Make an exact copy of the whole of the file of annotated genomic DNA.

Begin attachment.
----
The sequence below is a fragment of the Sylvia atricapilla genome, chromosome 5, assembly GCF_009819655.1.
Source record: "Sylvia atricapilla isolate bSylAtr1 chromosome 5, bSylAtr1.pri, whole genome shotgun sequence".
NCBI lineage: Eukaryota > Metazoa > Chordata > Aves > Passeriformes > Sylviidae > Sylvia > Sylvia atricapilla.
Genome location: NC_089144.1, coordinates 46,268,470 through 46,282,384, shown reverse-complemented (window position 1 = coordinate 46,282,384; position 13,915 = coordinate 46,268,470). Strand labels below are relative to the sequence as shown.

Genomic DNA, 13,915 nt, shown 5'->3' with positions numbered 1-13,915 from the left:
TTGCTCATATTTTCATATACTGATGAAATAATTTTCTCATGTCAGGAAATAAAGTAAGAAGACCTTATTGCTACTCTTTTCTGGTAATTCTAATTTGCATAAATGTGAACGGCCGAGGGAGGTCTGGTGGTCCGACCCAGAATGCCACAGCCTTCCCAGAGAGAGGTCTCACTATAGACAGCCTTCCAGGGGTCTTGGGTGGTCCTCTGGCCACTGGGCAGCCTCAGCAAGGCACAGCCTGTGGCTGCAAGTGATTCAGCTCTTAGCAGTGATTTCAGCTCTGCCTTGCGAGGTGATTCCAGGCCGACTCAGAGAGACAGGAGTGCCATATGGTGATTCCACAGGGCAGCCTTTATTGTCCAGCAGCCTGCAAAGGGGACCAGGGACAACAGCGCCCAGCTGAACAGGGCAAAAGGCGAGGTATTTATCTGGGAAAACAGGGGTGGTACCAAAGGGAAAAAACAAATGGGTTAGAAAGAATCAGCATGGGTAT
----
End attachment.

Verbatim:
The sequence below is a fragment of the Sylvia atricapilla genome, chromosome 5, assembly GCF_009819655.1.
Source record: "Sylvia atricapilla isolate bSylAtr1 chromosome 5, bSylAtr1.pri, whole genome shotgun sequence".
NCBI lineage: Eukaryota > Metazoa > Chordata > Aves > Passeriformes > Sylviidae > Sylvia > Sylvia atricapilla.
Genome location: NC_089144.1, coordinates 46,268,470 through 46,282,384, shown reverse-complemented (window position 1 = coordinate 46,282,384; position 13,915 = coordinate 46,268,470). Strand labels below are relative to the sequence as shown.

Genomic DNA, 13,915 nt, shown 5'->3' with positions numbered 1-13,915 from the left:
TTGCTCATATTTTCATATACTGATGAAATAATTTTCTCATGTCAGGAAATAAAGTAAGAAGACCTTATTGCTACTCTTTTCTGGTAATTCTAATTTGCATAAATGTGAACGGCCGAGGGAGGTCTGGTGGTCCGACCCAGAATGCCACAGCCTTCCCAGAGAGAGGTCTCACTATAGACAGCCTTCCAGGGGTCTTGGGTGGTCCTCTGGCCACTGGGCAGCCTCAGCAAGGCACAGCCTGTGGCTGCAAGTGATTCAGCTCTTAGCAGTGATTTCAGCTCTGCCTTGCGAGGTGATTCCAGGCCGACTCAGAGAGACAGGAGTGCCATATGGTGATTCCACAGGGCAGCCTTTATTGTCCAGCAGCCTGCAAAGGGGACCAGGGACAACAGCGCCCAGCTGAACAGGGCAAAAGGCGAGGTATTTATCTGGGAAAACAGGGGTGGTACCAAAGGGAAAAAACAAATGGGTTAGAAAGAATCAGCATGGGTAT